Just like with any new job, starting an apprenticeship can be a daunting experience. But don't panic! We've got you covered, from first applying for your apprenticeship to the interview right through to your first day on the job. Take a look through the pages below to get the best from your apprenticeship experience. 

Where do I start?

Each apprenticeship programme lasts a minimum of one year and includes some kind of an assessment at the end. This could be a project, a discussion, or an observation of practice. Entry requirements to apprenticeships vary but it is useful if you have GCSE A-C (9-4) in English and Maths to start, although some employers will let you do this at the same time as your apprenticeship.

Depending on what qualifications you have already will depend on your starting point. Some employers use apprenticeships to develop their existing staff into different or more senior roles. They might also employ new staff members as apprentices and use this opportunity to train them over at least a year to work safely and competently within their organisation. If you are looking for an apprenticeship it is useful to know what area/s you wish to study. This might be based on your GCSE, A-Level, or college course or on your interests. Do some reading on careers that might interest you as this will help you search later.

  • Levels of apprenticeship

Apprenticeships have equivalent educational levels.



Equivalent educational level






A level


4,5,6 and 7

Foundation degree and above


6 and 7

Bachelor’s or master’s degree

Some apprenticeships may also give you an additional qualification, such as a diploma.

To start an apprenticeship you have to be aged 16+, living in England and not in full-time education, or have a similar qualification to that which you want to study.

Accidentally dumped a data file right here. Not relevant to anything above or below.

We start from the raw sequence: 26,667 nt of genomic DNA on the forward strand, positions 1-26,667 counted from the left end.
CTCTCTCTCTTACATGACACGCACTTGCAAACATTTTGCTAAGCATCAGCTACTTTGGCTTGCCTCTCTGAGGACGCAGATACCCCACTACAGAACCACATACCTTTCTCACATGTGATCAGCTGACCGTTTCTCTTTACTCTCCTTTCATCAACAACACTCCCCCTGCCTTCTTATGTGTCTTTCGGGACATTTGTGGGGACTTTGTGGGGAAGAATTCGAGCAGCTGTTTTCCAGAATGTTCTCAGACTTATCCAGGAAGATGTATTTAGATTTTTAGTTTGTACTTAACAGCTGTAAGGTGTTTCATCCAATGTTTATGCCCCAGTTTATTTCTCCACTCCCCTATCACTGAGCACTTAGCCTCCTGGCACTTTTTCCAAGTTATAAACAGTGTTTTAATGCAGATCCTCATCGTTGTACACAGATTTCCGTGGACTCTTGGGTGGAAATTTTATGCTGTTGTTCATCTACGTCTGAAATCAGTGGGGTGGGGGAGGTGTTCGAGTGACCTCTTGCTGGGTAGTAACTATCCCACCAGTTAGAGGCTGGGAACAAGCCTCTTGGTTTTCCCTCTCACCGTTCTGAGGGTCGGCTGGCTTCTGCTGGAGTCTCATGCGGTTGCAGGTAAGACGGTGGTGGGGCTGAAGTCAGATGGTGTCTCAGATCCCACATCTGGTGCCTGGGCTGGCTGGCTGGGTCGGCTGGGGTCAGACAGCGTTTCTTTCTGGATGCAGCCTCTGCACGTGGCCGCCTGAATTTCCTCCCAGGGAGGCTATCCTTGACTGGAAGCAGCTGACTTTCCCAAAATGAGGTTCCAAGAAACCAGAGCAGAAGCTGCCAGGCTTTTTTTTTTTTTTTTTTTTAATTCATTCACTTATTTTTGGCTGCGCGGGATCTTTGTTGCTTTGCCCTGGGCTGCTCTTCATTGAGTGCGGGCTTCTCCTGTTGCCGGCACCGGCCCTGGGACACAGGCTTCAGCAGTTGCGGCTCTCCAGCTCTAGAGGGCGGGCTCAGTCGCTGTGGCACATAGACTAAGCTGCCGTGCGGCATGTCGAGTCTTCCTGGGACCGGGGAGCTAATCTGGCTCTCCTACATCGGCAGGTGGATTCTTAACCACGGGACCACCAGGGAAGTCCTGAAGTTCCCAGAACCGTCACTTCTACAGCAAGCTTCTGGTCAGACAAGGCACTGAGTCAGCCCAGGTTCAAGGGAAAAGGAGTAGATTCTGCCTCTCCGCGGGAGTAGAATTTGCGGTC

Do some research

You need to do some reading and investigating in your search for an apprenticeship. It is the same as applying for a job, so you must give it the same focus, and dedicate a good amount of time and energy into preparing yourself and writing your applications. 

It is important to know what kind of field you want to train in. Having a look at current vacnacies really helps to see what's available.  If you are looking for degree apprenticeships, and you already have, or are studying on A Level courses then you will need to start searching in October of Year 13. A number of large employers advertise early, and although they may leave the advert open for months, applying early gets your application started and gives less pressure later.

It is best to go for a general area at first, then read as many adverts as you can – this will help you to understand what roles exist in your chosen fields, you might have lots of choices, and then you can eliminate those you don’t like the sound of, or are too far to travel to. This reading will help you understand what your role might be as an apprentice, what responsibilities you would have and what qualification you will study during your apprenticeship. It also helps you to understand what the entry requirements are and what the required grades might be for key subjects. This is especially important in key areas where your apprenticeship builds on GCSE study in the sciences, or maths and English.

Current vacancies

Wether you are still researching or you're ready to apply, we've brought all the apprenticeship vacancy information into one place.


Applying for an apprenticeship

If you are applying for an apprenticeship in the NHS, you will most likely use the NHS jobs website to make your application. This means you will put your information into an online form - you won't need to upload a CV.

Social care and organisations in the voluntary and community sector might have different ways for you to apply, like using a CV for example.

 A CV is a useful way of having all your exam results and any other work or volunatry experience in one place and you can refer to it when doing your applications. When you write your supporting statement make sure you refer to the job you’ve applied for and include points on how you meet the person specification. This is your opportunity to show them that you have the skills and experience that make you suitable for the apprenticeship you’re applying for.

Top tips
  1. Read: Make sure you understand the role you want to apply for, read the advert carefully. Get online and search the employer's website and learn about what services they offer and where they're located for example. Think about wether you can you travel there? What is the pay and how many hours are you expected to work? What kind of an apprenticeship is it? How is the study time supported – a day a week, in blocks, do you travel there?